Differences between HDMI Matrix, Switch, and Splitter
We are going to talk about three types of appliance that are usually confusing the users, which are the matrix, switch, splitter. Most of you might have heard of the switch before while the switch we are talking about is not exactly same as the conventional switch. As the HDMI standard is getting more and more popular, in addition to HDMI copper cable, there are HDMI transceiver, AOC coming up these years. So far, we even have something more comprehensive which are the matrix, switch, and splitter. They could greatly expand the use of HDMI products by controlling the signal flow.
1.What is the switch of HDMI?
The switch usually has various ports on its patch panel, usually, there are several HDMI input ports and a HDMI output port. With a tiny box like the image below, your monitor in the living room can display signal sourced by the case, PlayStation 4, etc. It’s like multiple signals can be sent to a monitor by the switch although the monitor can only display a single signal source at once.
2.What is the splitter of HDMI?
The splitter has the opposite function to the switch, instead of integrating different types of signal, as you see, there are several HDMI output ports and a single HDMI input port, a single signal can be displayed to multiple monitors in the meantime by the splitter. A typical example is the television store, where the monitors on sale are supposed to display the same source in order to showcase the screen of monitors.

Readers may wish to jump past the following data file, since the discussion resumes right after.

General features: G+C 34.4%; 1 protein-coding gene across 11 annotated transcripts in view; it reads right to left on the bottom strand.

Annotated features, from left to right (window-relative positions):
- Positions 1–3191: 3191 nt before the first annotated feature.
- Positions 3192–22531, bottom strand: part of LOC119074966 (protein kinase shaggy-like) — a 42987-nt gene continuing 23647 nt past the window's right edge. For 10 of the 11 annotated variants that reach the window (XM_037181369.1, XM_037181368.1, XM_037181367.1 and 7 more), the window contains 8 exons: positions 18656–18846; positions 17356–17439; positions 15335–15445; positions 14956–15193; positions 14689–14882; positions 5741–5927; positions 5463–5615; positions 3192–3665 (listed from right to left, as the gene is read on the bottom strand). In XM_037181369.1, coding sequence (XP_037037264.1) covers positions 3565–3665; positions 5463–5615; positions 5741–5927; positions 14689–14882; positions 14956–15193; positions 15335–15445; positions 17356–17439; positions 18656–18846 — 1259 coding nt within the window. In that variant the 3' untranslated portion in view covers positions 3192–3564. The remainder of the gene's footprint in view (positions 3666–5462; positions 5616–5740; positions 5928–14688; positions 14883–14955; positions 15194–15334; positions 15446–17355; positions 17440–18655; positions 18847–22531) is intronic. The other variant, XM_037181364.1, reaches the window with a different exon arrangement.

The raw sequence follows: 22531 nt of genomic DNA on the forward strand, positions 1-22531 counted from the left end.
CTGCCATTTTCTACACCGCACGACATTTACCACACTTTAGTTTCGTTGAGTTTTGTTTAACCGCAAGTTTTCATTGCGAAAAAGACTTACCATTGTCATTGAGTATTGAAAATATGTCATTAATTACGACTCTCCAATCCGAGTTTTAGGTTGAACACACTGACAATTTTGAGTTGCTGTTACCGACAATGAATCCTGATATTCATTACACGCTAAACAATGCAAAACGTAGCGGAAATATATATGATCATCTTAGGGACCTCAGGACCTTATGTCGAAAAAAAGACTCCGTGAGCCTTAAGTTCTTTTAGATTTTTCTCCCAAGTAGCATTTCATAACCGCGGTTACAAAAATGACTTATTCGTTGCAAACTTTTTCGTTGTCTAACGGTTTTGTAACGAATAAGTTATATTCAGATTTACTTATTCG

3.What is the matrix?
As to the matrix, it is a kind of comprehensive appliance that has combined both of the function of switch and splitter. It’s mostly applied in the surveillance system and concerts, where the staffs need to switch the content on screens flexibly.
Although the function of each appliance is slightly different, the purpose is same which is to manage the relationship between the signal source and the monitor. Other than the device itself, you might need to pay attention to the standard of HDMI as well, there are HDMI 1.3, 1.4, and 2.0 being used but only HDMI 2.0 and above can support 4K (4096×2160) with 60 fps.
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